It was time to start coordinating, then. He walked back up to the truck, and pulled out the topographic map. Amazingly enough, the contour lines showed this little hill, and even showed the hachures of a marshy area pretty much where the fire was located. There were no names for either one of them, of course, but thinking of the kids who had found the fire he decided that it had a name now: Birdwatcher Hill. He scrabbled around in the glove compartment of the grass rig until he found a pencil, marked out the extent of the fire and at least a rough idea of the route he’d taken around the fire, and at least a guess of the route that the kids had brought him in on. He picked up the radio microphone in the grass rig and called, “Hoselton C-1 to all units. I’m designating myself as incident commander for this fire, and am going to establish a command post on a small hill . . . ” He had to break for a second to find the coordinates, then read them off. “I’m designating the command post as Birdwatcher Hill. Does anyone have any idea how close the grader and other equipment are to this location?” He let up on the microphone and waited for a reply from someone.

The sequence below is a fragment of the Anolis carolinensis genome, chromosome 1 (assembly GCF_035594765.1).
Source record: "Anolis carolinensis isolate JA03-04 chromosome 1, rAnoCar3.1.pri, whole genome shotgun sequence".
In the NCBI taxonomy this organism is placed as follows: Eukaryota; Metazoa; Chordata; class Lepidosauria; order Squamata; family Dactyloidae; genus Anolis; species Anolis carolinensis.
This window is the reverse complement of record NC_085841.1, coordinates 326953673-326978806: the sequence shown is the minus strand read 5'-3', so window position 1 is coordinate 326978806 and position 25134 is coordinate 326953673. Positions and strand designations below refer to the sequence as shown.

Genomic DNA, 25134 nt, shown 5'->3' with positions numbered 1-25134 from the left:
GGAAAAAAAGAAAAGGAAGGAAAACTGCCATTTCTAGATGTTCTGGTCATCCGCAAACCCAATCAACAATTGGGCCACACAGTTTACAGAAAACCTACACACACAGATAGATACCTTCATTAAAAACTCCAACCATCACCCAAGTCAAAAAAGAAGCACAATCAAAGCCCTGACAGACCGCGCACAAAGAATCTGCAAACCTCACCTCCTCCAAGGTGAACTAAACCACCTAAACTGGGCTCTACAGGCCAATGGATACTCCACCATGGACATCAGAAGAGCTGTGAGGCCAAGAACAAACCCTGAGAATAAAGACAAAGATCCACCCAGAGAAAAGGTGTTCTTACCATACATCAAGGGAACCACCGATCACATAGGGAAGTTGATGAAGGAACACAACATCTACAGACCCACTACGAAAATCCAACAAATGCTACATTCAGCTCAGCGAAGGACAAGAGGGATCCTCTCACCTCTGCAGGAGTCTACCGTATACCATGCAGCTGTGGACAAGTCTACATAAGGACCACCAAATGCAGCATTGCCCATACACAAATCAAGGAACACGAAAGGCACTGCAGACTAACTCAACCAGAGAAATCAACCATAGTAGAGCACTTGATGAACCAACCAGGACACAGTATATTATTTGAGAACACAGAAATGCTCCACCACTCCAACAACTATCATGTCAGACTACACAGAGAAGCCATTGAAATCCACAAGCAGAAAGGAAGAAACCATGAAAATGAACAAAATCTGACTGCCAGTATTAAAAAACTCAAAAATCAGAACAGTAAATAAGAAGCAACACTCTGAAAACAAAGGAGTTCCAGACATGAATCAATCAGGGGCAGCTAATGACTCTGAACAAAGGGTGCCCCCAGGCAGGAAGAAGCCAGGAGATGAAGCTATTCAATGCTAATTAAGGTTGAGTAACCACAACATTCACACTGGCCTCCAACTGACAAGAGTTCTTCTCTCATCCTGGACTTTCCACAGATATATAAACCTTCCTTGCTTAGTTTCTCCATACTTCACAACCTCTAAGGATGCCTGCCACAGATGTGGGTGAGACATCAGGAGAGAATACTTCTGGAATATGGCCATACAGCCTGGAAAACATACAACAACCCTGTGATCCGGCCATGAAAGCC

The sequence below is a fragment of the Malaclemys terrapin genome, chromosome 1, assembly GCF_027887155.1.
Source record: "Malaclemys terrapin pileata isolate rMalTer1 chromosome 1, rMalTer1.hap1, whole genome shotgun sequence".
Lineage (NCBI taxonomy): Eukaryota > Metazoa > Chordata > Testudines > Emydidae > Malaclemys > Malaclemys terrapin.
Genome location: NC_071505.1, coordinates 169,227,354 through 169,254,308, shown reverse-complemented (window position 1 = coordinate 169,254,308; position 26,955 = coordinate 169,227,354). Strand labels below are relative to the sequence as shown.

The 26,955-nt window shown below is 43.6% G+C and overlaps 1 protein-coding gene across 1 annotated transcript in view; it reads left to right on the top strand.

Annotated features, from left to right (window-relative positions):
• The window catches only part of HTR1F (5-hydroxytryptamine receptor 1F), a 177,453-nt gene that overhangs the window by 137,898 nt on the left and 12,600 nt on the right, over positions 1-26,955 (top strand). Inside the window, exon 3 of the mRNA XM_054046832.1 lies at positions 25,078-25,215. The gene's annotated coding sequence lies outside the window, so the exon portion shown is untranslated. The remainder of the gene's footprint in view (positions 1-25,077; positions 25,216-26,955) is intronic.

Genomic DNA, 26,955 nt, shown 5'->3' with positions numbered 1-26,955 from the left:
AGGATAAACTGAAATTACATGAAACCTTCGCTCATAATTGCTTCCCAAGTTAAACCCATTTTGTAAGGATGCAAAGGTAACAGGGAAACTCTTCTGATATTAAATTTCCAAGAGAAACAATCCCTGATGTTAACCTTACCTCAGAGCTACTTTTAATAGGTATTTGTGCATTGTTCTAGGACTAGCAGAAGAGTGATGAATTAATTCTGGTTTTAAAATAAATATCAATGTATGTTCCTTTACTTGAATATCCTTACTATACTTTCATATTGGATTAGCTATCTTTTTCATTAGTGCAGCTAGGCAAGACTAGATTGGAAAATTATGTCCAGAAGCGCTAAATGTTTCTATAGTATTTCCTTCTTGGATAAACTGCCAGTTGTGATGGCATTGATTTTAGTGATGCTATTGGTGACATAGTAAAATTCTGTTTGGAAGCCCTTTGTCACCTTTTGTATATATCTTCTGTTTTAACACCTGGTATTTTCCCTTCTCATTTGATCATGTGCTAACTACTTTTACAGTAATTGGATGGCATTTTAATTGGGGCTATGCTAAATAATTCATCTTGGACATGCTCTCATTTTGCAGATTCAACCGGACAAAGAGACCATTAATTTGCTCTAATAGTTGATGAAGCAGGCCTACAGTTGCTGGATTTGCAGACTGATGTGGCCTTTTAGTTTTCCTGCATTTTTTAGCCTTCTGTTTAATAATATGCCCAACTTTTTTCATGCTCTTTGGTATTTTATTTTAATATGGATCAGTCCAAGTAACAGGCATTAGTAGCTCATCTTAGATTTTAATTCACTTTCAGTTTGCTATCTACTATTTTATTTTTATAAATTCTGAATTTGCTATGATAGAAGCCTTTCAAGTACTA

“Hoselton C-1, Hoselton C-15,” he heard in a few seconds. “I’m not real sure where we’re at, but I don’t think we can be very far away.”

“Good,” Clint replied. “We’ll wait here for you. If you can get word to the kids in the Jeep, it’s the same spot where they left us last time.”

“C-One, I’m not sure if we can catch them,” came the reply. “Right at the moment we’re moving pretty good, and we’d have to get past the grader somehow.”

“Catch them if you can but don’t break your neck, it’s not that important,” Clint told him. “Break, Spearfish 31 from Birdwatcher Hill Command.”

“Birdwatcher Hill, Spearfish 31,” Stoneslinger replied.

“Have you sent any heavy equipment up the trail yet?”

“Your bulldozer on a lowboy left here a few minutes ago,” the sheriff reported. “They probably haven’t had time to catch up with everybody else. Nothing else has come yet.”